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It's The Law: Federal Law Limits Debt Collector

Question: A bill collector is hounding me at work and at home. He calls me all the time, sends me letters and is making my life miserable. Isn't there a Federal law that limits actions by debt collectors?

Answer: The Fair Debt Collection Practices Act (FDCPA) is a Federal law that provides protection for consumers dealing with debt collectors. Debt collectors subject to the Act are generally people or companies attempting to collect debts for third parties. The law excludes people attempting to collect their own debts and both Federal and state governments.

FDCPA limits actions that can be taken by debt collectors. Telephone contact is generally limited to between 8 am and 9 pm. Once the debt collector knows the consumer is represented by an attorney, communication must be with the attorney unless the attorney is nonresponsive or consents to the debt collector contacting the consumer directly.

Unless the consumer gives permission or the debt collector gets approval from a court, the debt collector may not communicate about collection of the debt with any person other than the consumer, his attorney, a consumer reporting agency, the creditor, attorney of the creditor, or the attorney of the debt collector. If the consumer notifies the debt collector in writing that the consumer refuses to pay a debt or that the consumer wants the debt collector to stop communicating with the consumer, the debt collector must stop communication except to advise the consumer that the debt collector is stopping or to notify the consumer of the next action to be taken by the debt collector.

Debt collectors are specifically barred from harassing or abusing consumers. By statute, harassment or abuse includes use or threat of violence, use of obscene or profane language and continuous telephone calls.

Debt collectors are also prohibited from using any false, deceptive or misleading representation or method in connection with debt collection. The statue lists16 specific false or misleading acts which are prohibited, including falsely claiming communication is from an attorney, stating nonpayment of debt will result in arrest or imprisonment, threatening to take any action that cannot be legally taken or is not intended to be taken and using any false representation or deceptive means. Debt collectors must also disclose in the initial communication that the debt collector is attempting to collect a debt and any information will be used for that purpose.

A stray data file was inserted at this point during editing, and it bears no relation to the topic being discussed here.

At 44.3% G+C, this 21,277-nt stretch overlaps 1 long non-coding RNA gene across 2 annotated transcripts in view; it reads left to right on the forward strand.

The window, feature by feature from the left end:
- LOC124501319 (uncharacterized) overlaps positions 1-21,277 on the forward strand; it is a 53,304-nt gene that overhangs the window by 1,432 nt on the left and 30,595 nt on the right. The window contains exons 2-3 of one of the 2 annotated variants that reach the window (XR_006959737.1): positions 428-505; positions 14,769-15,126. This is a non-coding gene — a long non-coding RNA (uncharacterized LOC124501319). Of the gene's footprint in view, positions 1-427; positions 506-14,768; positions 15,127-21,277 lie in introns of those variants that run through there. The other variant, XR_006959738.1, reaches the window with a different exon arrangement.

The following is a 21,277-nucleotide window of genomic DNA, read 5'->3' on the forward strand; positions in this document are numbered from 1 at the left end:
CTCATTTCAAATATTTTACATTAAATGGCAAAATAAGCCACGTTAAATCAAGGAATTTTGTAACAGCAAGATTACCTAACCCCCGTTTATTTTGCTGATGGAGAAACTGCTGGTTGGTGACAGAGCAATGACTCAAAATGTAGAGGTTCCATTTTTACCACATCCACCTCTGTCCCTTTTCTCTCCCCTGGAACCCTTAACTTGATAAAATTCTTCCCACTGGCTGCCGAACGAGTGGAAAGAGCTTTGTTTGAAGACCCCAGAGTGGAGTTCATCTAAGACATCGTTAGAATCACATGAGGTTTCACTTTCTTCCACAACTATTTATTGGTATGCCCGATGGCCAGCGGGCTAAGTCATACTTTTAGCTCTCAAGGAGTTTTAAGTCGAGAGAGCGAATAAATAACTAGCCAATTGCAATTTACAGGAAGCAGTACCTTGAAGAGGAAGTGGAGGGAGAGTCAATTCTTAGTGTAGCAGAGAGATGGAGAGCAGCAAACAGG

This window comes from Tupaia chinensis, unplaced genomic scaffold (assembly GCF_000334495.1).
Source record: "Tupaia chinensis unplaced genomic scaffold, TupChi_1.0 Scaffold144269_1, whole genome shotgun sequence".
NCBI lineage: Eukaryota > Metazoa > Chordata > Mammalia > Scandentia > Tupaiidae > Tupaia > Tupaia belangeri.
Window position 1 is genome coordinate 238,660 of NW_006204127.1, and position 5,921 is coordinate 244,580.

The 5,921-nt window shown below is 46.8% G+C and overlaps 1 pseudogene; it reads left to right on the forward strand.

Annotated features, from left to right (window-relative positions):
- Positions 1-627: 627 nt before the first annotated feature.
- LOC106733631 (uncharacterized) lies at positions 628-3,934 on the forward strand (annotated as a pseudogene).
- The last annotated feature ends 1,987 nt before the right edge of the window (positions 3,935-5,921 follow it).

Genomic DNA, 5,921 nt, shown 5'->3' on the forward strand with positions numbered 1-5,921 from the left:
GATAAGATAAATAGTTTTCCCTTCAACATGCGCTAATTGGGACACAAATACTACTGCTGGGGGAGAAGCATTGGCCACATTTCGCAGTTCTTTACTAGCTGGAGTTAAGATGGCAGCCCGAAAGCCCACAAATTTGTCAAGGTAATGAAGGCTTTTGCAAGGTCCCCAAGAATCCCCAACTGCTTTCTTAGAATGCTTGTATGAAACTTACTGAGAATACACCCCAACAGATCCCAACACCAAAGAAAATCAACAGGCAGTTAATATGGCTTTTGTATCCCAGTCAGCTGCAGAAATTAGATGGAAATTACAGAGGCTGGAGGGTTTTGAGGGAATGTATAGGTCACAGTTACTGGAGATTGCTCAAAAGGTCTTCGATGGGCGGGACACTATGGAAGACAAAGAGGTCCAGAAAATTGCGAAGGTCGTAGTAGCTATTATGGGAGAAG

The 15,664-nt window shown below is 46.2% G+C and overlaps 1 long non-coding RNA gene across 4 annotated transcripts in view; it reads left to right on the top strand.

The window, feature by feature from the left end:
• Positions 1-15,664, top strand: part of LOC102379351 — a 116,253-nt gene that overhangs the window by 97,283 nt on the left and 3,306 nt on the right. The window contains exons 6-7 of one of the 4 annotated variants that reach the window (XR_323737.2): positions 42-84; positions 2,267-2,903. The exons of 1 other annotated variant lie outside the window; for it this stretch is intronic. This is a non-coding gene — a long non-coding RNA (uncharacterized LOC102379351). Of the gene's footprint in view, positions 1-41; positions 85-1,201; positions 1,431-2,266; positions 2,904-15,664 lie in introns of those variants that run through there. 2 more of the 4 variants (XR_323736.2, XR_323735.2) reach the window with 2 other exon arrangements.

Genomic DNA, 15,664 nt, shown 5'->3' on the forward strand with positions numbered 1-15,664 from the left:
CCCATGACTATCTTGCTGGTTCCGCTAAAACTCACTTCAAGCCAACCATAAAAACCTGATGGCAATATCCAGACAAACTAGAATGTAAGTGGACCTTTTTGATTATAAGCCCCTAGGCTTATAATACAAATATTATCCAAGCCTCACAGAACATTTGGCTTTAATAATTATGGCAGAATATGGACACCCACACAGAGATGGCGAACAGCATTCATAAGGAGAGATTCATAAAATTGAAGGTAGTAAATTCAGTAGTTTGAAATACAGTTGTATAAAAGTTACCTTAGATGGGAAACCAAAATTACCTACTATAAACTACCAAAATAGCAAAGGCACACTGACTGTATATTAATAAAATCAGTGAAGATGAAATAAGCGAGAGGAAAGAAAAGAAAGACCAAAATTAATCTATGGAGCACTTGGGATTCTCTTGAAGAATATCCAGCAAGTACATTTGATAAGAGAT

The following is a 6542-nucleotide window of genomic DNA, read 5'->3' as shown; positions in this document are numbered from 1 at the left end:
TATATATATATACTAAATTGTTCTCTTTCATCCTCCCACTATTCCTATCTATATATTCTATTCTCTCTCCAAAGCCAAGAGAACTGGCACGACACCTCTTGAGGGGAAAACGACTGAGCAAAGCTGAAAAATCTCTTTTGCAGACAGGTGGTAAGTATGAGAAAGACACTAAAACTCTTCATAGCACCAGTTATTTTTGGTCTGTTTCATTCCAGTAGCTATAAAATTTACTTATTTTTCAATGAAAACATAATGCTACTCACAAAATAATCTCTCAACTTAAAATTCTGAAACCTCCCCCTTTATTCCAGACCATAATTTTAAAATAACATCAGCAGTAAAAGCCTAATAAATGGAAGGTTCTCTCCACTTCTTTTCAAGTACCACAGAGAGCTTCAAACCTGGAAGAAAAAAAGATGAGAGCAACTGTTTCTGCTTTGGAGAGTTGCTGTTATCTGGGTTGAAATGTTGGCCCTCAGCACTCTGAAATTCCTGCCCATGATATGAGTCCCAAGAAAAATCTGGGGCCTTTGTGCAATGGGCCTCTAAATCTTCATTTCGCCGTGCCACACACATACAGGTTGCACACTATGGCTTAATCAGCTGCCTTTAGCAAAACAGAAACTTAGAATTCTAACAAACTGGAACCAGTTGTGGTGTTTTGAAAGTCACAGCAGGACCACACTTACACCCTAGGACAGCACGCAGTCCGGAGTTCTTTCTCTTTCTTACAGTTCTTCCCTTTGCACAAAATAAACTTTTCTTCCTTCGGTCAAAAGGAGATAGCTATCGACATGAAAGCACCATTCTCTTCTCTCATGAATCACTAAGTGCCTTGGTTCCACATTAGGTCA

A good example of false and misleading representation is effort by a debt collector to collect a debt which is barred by the statue of limitations. Counterclaims have also been used in mortgage foreclosure, where the debtor argues the plaintiff does not own and hold the note and mortgage and therefore has no right to collect the debt.

The statute prohibits unfair practices. It provide examples of unfair practices include collecting any interest fee or charge which is not expressly authorized by the agreement creating the debt or permitted by law, depositing or threatening to deposit any post dated check prior to its date and communicating with the consumer regarding a debt by postcard. Debt collectors are also prohibited from using any language or symbol, other than the debt collector's address, on any envelope when communicating with a consumer, except the debt collector can use its business name if the name does not indicate it is in the debt collection business.

When the debt collector violates the statute, even if the debt is valid, the consumer can pursue the debt collector for any actual damage to the consumer plus additional damages that the court may allow, not to exceed $1,000.00. The consumer can also recover reasonable attorney fees. If the court finds the consumer brought an action in bad faith and for the purpose of harassment, the court can award attorney fees to the debt collector.

FDCPA is a powerful weapon for consumers. If a debt collector chooses to ignore its requirements, it is exposed to substantial liability. You should discuss the facts of your case with an experienced attorney as you may not only be able to stop the harassment, but also may be able to recover damages and fees.

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